I could have titled this post “Everything You Need To Know About Crochet Gauge”, but you would’ve just skipped over it, the same way you skim past the gauge section in a pattern. 🙂

Crocheting a gauge swatch is painful. It’s graver than sewing in the ends. I hear ya!

You just want to dive into your project. I’m going to explain why you can’t skip this step and when it’s ok too.

What’s The Big Deal About Crochet Gauge?

Size matters. Making a sweater is a time commitment. That is the reason it took so long to make my first sweater. You spend hours crocheting, only to find it’s too big or fits your child.

The frustration can be overwhelming. But there’s a pretty simple solution, that no one wants to hear.

Crochet a gauge swatch first.

I know, it’s extra work. I spent a few years crocheting before I even knew what crochet gauge was. Now, I understand taking an extra 15 minutes before I start my project can save me hours of frogging, crying, or worse, quitting.

a crochet gauge measuring tool that makes checking gauge fun and simple

What Is A Crochet Gauge Swatch?

A gauge swatch is simply a small sample, usually a 4” square, you crochet before you start the actual project. Gauge is a measurement of your stitches. There are 2 parts, stitches and rows.

This means that gauge measures how wide and tall your stitches are.

Why Do I Need To Take This Extra Step?

The purpose of the swatch is to see if you crochet with the same tension as the designer. We all crochet a little differently. This makes it impossible to simply follow the recommended number of stitches and rows in a pattern and get the same size sweater as the designer.

Not matching gauge isn’t as important for something small like a dishcloth or bag.

But for sweaters and accessories you wear, the wrong gauge could mean your finished item could be too small to put on or fit for a giant.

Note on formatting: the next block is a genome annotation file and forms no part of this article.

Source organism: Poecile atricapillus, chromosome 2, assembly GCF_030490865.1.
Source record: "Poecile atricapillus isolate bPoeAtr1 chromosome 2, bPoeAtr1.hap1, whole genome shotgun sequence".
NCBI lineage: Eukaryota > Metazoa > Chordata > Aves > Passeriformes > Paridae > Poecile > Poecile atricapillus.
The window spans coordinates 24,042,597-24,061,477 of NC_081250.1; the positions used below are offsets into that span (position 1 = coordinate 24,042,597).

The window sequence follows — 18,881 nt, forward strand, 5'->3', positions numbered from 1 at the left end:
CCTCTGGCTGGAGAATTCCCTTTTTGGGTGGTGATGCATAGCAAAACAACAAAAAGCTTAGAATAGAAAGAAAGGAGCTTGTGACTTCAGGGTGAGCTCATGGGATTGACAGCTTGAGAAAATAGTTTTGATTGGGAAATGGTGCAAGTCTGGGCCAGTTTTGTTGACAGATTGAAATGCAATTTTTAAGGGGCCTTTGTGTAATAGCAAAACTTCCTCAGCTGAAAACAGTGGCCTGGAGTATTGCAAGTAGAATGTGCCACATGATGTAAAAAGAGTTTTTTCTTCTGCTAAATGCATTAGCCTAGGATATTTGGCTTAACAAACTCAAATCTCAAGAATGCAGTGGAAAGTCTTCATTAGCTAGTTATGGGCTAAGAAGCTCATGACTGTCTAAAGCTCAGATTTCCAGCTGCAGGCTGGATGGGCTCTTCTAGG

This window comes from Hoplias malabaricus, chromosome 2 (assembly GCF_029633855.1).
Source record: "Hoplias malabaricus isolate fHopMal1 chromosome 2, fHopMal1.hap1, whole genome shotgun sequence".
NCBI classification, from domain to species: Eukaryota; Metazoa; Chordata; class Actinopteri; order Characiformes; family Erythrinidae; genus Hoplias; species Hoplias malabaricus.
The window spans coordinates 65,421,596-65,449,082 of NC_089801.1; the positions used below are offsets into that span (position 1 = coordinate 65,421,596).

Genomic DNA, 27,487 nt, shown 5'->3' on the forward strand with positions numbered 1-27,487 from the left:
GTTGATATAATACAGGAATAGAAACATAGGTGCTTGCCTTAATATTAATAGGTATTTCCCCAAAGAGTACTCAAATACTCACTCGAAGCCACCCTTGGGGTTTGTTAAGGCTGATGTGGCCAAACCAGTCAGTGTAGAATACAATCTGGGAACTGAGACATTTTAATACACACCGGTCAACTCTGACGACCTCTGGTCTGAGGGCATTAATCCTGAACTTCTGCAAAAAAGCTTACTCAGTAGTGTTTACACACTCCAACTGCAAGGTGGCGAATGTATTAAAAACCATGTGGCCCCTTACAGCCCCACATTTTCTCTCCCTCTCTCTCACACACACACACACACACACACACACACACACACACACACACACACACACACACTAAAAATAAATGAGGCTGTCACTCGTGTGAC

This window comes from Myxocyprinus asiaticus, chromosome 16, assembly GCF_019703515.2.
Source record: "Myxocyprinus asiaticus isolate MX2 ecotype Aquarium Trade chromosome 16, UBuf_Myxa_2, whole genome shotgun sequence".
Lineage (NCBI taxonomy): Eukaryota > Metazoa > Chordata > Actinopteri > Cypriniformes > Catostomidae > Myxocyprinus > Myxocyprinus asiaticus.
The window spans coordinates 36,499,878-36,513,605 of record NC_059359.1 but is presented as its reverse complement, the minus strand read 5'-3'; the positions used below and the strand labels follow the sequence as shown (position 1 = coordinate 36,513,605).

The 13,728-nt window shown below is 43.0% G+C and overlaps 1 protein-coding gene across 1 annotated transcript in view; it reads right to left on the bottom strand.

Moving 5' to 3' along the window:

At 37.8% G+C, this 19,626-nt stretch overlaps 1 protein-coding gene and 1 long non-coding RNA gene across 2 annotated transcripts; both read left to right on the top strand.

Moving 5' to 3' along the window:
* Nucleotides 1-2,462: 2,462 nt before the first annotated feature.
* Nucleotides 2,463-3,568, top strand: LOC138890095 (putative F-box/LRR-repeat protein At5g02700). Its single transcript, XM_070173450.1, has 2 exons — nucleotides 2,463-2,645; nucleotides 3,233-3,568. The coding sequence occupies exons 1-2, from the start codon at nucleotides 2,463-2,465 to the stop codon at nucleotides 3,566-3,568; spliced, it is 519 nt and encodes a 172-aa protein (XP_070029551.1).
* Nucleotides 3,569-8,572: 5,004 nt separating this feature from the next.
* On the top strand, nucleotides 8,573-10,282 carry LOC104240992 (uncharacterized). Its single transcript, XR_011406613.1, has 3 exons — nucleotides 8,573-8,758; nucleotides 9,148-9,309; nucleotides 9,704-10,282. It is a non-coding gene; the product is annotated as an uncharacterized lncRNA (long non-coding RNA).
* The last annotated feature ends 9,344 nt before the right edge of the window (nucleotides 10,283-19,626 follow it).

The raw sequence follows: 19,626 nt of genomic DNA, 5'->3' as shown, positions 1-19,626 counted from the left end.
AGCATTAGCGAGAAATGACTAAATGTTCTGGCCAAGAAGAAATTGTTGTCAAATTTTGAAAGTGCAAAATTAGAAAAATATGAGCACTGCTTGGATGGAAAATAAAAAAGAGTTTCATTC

12 sts by 7 rows = 4”

Above is an example of how gauge is written in a pattern. I’m going to save you the pain of all the nerdy calculations. But let’s say you start crocheting a sweater and have 11 sts per 4”. Doesn’t sound like a big deal, only 1 stitch short.

BUT after geeking out with the stitch numbers, I found your finished sweater would be 67″ around. The designer’s sweater was supposed to be 60″ around.

You now have a sweater that is 7” too big, all because you had 1 less stitch in the gauge swatch.

The correct gauge measurement affects more than just size. If your tension is tighter than the recommended gauge your fabric will be tighter. This will result in a firmer sweater that doesn’t have as nice of a drape (doesn’t lay correctly).

How Do You Make A Crochet Gauge Swatch?

Use the same yarn you’re using in the final sweater and the recommended hook size.
You’ll start with a chain 2” larger than the gauge pattern.

The standard crochet gauge measurement is 4” by 4” square, but it varies. Check your pattern to be sure.

For most patterns, you’ll want to start with a  6” long chain.
Work with the same stitch that the gauge calls for. If a stitch isn’t specified in the gauge, work in whatever stitch is used for the main part of the sweater.

Crochet patterns will have the gauge written like this: